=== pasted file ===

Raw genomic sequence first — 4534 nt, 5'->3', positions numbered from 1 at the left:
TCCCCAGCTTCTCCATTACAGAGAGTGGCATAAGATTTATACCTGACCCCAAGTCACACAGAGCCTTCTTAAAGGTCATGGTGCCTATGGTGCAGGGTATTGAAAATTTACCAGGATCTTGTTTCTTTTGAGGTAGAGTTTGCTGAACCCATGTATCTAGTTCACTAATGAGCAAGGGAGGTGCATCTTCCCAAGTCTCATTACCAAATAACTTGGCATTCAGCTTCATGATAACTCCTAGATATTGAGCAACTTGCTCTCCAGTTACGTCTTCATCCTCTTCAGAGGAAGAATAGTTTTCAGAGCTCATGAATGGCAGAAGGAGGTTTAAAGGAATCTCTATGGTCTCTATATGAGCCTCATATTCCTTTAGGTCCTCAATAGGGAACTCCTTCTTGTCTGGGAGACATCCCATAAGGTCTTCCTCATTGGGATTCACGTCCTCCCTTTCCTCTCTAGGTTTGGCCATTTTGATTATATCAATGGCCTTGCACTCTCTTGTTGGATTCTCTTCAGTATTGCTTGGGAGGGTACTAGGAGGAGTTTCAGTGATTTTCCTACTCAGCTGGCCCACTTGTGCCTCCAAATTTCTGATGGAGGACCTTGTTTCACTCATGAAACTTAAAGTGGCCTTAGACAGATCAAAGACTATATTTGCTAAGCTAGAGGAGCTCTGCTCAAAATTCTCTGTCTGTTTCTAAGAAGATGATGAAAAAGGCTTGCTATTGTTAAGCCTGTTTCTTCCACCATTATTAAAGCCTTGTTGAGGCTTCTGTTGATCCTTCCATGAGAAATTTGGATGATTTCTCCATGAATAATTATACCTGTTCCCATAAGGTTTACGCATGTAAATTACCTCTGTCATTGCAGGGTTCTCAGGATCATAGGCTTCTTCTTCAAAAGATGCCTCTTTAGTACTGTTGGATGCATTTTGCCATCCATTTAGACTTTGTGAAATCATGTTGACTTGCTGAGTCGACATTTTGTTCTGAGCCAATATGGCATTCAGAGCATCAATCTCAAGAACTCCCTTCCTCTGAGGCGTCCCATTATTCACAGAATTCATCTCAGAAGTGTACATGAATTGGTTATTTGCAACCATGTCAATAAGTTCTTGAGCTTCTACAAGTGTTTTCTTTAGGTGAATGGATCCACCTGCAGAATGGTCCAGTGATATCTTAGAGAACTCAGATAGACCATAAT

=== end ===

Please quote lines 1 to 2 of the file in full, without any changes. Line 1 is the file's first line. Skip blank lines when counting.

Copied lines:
Raw genomic sequence first — 4534 nt, 5'->3', positions numbered from 1 at the left:
TCCCCAGCTTCTCCATTACAGAGAGTGGCATAAGATTTATACCTGACCCCAAGTCACACAGAGCCTTCTTAAAGGTCATGGTGCCTATGGTGCAGGGTATTGAAAATTTACCAGGATCTTGTTTCTTTTGAGGTAGAGTTTGCTGAACCCATGTATCTAGTTCACTAATGAGCAAGGGAGGTGCATCTTCCCAAGTCTCATTACCAAATAACTTGGCATTCAGCTTCATGATAACTCCTAGATATTGAGCAACTTGCTCTCCAGTTACGTCTTCATCCTCTTCAGAGGAAGAATAGTTTTCAGAGCTCATGAATGGCAGAAGGAGGTTTAAAGGAATCTCTATGGTCTCTATATGAGCCTCATATTCCTTTAGGTCCTCAATAGGGAACTCCTTCTTGTCTGGGAGACATCCCATAAGGTCTTCCTCATTGGGATTCACGTCCTCCCTTTCCTCTCTAGGTTTGGCCATTTTGATTATATCAATGGCCTTGCACTCTCTTGTTGGATTCTCTTCAGTATTGCTTGGGAGGGTACTAGGAGGAGTTTCAGTGATTTTCCTACTCAGCTGGCCCACTTGTGCCTCCAAATTTCTGATGGAGGACCTTGTTTCACTCATGAAACTTAAAGTGGCCTTAGACAGATCAAAGACTATATTTGCTAAGCTAGAGGAGCTCTGCTCAAAATTCTCTGTCTGTTTCTAAGAAGATGATGAAAAAGGCTTGCTATTGTTAAGCCTGTTTCTTCCACCATTATTAAAGCCTTGTTGAGGCTTCTGTTGATCCTTCCATGAGAAATTTGGATGATTTCTCCATGAATAATTATACCTGTTCCCATAAGGTTTACGCATGTAAATTACCTCTGTCATTGCAGGGTTCTCAGGATCATAGGCTTCTTCTTCAAAAGATGCCTCTTTAGTACTGTTGGATGCATTTTGCCATCCATTTAGACTTTGTGAAATCATGTTGACTTGCTGAGTCGACATTTTGTTCTGAGCCAATATGGCATTCAGAGCATCAATCTCAAGAACTCCCTTCCTCTGAGGCGTCCCATTATTCACAGAATTCATCTCAGAAGTGTACATGAATTGGTTATTTGCAACCATGTCAATAAGTTCTTGAGCTTCTACAAGTGTTTTCTTTAGGTGAATGGATCCACCTGCAGAATGGTCCAGTGATATCTTAGAGAACTCAGATAGACCATAAT